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|Alameda, Contra Costa County, CA||November 7, 2006 Election|
Daysog Responds To Positive Email From Constituent Regarding AC Transit
By Tony DaysogCandidate for Director; Alameda-Contra Costa Transit District; Ward 3
This information is provided by the candidate
E-Mail from Alamedan (Saturday, October 28, 2006):
"....I voted for Tony Daysog. Tony is about the 'nuts and bolts, bread and butter matters' such as 'clean buses with courteous drivers.' What a refreshing view! Well, the buses seem clean enough, but courteous drivers would be a nice change+and on-time drivers as well.
How many times have returning Alameda passengers waited on Broadway for more than a half hour for a rush-hour bus that is supposed to come every ten minutes, then FOUR No. 51 buses arrive running end to end, all half empty? Answer: at least once a week. And how many times has a 51 left someone standing at one of the stops near the Webster Street tunnel because the aisle is full near the driver and he's too lazy to stand up and ask passengers to move back (yes, there's ALWAYS room for them to move back)? Again, about once every week.
Somebody at AC Transit simply does not want to bother MANAGING the drivers and needs to be replaced.
Tony's the man."
Tony Responds to the Positive Email: "Thank you. My focus on basic issues of concern to bus rider, believe it or not, has a 'rhyme and reason.' If you go to the California State Controller's web-site, you will see years and years of operating revenue data (as well as expenditures). Throughout the 1990s (and into 2001 I believe), bus passenger revenues amounted to roughly 24% of operating revenues (even before the height of the dot.com economy), although in the last several years, it's been around 17% to 18%. If AC's operating revenues today was 22% to 24%, the bus system would be running in the black, as opposed to year-in year-out deficits it finds itself with.
So, what we need to do is focus on things that matter to the bus rider -- to keep them and, for those who left, to get them back. First, as I indicated, the bus has to be comfortable and clean, and bus drivers need to be courteous. And, we need to expand the use of 'GPS' (global positioning system) technology. Now, you might wonder: is GPS a 'razzle dazzle' technology that amounts to a hill of beans? Does it improve the bus ride experience?
First off, keep this in mind: the AC bus you ride at this very moment **already** has a GPS system up and running -- it's in the black box-like console you see as you pay for your ride. It's been there for years now. However, the AC Transit management uses this GPS to track where its buses are -- but it doesn't share this information with the bus rider. However . . . help is on the way: the AC Transit system is starting an experiement in the use of GPS for bus riders at the Hayward BART station.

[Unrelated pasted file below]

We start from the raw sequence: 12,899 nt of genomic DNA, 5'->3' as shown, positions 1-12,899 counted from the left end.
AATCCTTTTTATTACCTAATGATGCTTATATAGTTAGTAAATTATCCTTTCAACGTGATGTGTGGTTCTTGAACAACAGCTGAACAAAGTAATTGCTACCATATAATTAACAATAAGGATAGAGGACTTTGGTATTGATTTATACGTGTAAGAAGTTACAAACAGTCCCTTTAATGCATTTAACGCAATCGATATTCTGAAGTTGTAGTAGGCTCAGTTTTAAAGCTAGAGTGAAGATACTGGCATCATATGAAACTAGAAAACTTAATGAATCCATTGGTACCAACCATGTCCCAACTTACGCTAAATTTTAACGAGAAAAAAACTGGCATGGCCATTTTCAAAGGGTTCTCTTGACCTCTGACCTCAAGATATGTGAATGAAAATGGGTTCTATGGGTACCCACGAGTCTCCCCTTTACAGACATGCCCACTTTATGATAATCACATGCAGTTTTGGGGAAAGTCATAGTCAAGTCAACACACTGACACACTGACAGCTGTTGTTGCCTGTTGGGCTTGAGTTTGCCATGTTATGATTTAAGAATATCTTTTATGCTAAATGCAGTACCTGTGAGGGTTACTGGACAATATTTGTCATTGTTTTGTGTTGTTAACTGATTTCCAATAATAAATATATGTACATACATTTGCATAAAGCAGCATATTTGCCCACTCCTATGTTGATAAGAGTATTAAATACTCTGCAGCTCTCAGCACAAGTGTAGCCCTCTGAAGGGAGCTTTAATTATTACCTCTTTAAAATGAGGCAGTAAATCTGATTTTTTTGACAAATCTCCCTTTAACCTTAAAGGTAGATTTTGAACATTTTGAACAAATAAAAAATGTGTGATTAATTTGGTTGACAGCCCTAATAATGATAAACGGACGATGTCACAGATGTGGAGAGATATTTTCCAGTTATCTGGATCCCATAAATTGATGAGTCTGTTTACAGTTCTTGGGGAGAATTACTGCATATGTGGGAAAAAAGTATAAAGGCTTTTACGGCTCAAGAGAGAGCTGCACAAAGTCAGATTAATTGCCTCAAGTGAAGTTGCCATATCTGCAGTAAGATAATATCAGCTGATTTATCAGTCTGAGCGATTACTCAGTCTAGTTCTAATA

In the future, you should be able to go on-line to find out via GPS how soon it will take your bus to get to your bus stop. Also, in the future, BART stops or neighborhood stores will also have these GPS-based consoles that let's you track the whereabout of your bus. This is really exciting stuff, and this gets to the bottom-line needs of the bus-rider: 'Where is my bus! How long do I have to stand at this bus stop?'
Now, not all technologies are necessarily good for AC, by the way. AC Transit recently installed WIFI system on some Transbay buses, with some thought of expanding this to other lines. I'm not convinced that that's a technology that really improves the *bus system*. It's nice to have, sure. But, if the bus is still late and you have no clue where it is (or even worse, if the bus is not clean, etc., etc.), what good is WIFI on a bus?
On another important note about why we need to focus on passengers: Going back to the State Controller's data, you will see that, as a percentage of operating revenues, state money goes up and down -- it's good to get when you can, but you can't really depend on it. In addition, state funds primarily funds capital expenditures, not operating expenditures. The reality is that the bulk of ooperating revenues comes from fair box (i.e. passenger revenues), plus your property taxes, plus sales taxes (which also fluctuates with the season and the nature of the economy).
Thank you so much for writing the email you wrote. I wish you all the best."
- Tony Daysog (also regular bus rider)
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